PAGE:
Manila Times – Shift to federal system possible, Marcos says

By Jefferson Antiporda | The Manila Times

The-Manila-Times-NetMoves to change the form of government to a federal system may have a good chance of succeeding if a proposal is pushed during the early part of the term of the next president, Senator Ferdinand Marcos Jr. said.

Marcos, who is supportive to federalism plans, believes that a federal system could be the answer to socio-economic and social problems plaguing the country, particularly in Mindanao.

“If the next president will do that (push for Charter change) he or she has to do it very early on—start the process on the first year (of his/her term), not on the last. That would at least allay suspicions this is being done to extend his or her term. So that’s a possibility,” the senator explained.

He said federalism is in theory a good option because it spreads power centers so that if there is a problem in one area it would not affect the entire country.

“Besides, there is recognition that each area is different, with different needs and concerns, and with different assets and capabilities. So you have to treat each one differently, and the best people to determine what is needed in that locality are the people living there,” the senator pointed out.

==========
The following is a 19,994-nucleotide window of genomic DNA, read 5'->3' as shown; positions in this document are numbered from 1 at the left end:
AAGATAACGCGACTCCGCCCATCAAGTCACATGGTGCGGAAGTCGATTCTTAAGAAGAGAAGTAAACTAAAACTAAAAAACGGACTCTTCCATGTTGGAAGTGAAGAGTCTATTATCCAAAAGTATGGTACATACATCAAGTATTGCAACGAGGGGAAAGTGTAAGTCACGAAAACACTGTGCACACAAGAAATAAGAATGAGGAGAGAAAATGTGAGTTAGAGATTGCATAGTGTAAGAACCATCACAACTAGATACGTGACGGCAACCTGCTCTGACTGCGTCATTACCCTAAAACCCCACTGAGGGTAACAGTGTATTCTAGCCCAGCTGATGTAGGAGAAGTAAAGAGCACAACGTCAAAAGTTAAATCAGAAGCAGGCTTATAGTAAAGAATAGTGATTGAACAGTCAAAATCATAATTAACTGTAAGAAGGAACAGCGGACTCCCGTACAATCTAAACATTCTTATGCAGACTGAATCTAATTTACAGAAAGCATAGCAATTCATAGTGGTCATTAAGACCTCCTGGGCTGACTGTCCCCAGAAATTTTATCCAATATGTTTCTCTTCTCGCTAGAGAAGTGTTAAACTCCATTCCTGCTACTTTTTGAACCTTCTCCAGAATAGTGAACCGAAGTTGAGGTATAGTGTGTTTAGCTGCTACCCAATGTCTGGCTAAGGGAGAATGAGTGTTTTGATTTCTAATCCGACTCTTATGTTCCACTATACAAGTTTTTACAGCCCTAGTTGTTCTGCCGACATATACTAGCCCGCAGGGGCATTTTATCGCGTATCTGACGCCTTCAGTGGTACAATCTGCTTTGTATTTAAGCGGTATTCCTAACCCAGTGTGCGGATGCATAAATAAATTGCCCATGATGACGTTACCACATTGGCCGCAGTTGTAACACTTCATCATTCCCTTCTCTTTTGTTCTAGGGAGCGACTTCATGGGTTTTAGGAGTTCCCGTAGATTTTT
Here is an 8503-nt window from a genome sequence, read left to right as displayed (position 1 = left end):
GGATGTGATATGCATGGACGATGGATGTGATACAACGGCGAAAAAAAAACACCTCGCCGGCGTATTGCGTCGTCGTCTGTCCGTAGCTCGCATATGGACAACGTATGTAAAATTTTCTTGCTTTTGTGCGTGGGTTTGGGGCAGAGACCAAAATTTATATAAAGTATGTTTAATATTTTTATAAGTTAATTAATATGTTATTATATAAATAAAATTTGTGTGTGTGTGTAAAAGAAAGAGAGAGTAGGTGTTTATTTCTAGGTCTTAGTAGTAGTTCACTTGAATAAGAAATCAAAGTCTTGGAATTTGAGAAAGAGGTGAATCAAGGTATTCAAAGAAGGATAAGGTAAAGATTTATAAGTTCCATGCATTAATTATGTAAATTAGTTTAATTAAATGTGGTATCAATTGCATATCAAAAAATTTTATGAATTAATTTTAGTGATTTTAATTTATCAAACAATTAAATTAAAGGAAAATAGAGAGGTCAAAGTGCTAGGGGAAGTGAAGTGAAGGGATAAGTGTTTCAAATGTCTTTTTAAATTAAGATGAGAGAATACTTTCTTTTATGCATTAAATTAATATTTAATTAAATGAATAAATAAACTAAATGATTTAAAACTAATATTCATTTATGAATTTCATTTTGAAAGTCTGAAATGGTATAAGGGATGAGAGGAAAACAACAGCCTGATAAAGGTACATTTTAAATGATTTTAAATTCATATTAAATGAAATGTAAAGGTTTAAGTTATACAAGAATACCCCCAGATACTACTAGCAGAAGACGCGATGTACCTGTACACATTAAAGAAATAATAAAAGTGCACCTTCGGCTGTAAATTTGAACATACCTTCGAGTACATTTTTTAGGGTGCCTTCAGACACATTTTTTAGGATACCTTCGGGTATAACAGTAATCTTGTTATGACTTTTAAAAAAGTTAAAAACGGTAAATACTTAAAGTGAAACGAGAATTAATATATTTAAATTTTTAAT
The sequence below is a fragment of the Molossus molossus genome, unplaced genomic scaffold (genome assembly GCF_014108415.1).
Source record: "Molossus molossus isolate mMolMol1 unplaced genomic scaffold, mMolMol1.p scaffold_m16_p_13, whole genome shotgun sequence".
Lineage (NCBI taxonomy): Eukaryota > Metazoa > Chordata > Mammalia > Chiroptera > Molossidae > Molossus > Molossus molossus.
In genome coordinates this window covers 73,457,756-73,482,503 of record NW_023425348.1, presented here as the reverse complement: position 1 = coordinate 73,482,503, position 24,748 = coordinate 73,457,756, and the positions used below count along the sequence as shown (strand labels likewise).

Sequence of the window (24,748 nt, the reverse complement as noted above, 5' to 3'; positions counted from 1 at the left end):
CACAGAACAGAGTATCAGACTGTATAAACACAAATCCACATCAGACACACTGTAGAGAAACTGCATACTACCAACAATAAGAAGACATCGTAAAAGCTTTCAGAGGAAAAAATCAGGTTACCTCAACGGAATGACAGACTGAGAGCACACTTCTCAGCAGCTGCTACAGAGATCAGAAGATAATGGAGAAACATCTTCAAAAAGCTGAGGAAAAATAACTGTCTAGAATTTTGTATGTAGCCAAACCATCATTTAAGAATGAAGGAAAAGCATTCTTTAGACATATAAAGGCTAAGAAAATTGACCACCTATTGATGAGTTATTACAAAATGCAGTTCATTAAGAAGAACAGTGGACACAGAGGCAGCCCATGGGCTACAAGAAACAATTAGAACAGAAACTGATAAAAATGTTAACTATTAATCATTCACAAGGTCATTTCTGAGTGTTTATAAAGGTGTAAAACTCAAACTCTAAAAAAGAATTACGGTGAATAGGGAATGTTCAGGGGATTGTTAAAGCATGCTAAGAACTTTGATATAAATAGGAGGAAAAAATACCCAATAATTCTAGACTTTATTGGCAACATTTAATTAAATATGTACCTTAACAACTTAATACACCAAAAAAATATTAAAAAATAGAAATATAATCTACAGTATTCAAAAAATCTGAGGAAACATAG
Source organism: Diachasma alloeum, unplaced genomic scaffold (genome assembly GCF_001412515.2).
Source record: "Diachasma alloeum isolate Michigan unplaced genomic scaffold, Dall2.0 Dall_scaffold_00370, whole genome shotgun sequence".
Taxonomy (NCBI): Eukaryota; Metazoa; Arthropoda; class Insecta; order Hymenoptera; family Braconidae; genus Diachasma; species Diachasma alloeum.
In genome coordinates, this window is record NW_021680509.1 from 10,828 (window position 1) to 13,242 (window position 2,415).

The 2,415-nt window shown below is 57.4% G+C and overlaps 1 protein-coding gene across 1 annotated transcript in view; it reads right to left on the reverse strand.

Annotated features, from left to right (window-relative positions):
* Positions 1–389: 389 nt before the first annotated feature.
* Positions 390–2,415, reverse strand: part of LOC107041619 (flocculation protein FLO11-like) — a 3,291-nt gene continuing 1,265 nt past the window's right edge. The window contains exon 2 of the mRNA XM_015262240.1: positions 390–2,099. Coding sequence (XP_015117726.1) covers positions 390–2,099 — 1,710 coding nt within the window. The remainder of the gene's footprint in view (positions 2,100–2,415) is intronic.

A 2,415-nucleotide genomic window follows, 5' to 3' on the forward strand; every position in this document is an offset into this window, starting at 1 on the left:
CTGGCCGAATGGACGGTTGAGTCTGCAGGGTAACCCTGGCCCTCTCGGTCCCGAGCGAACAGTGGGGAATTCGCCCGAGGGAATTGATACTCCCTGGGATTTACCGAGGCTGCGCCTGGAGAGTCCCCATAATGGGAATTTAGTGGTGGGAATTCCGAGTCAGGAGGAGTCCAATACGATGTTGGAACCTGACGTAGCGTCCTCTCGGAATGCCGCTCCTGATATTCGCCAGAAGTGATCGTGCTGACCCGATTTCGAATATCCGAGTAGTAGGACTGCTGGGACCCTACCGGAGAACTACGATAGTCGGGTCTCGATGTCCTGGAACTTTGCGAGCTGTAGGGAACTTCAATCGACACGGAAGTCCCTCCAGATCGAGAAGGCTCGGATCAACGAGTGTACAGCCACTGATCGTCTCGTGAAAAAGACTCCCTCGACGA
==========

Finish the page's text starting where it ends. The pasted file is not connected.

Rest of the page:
“So I think it’s time to revisit the concept and see if it would be the one best suited for the Philippines,” Marcos said.

Davao City Mayor Rodrigo Duterte has been pushing for federalism, saying it can be an alternative in case Congress fails to pass the proposed Bangsamoro Basic Law (BBL).

The House of Representatives and Senate have yet to pass their respective versions of the BBL bill.

Marcos is currently drafting a substitute measure that he said will cure the defects in the Palace-sponsored bill.

The change to a federal form of government, Marcos said, can be done by amending the Constitution, not though Constitutional Assembly like what the House of Representatives is pushing.

Marcos said the most acceptable method of Charter change would be through a Constitutional Convention where delegates are elected by the public.

“So at least those who want to be delegates can campaign and tell the people what their plans are if they are elected. In this way, it would be clear to the public what to expect from their delegates,” he explained.

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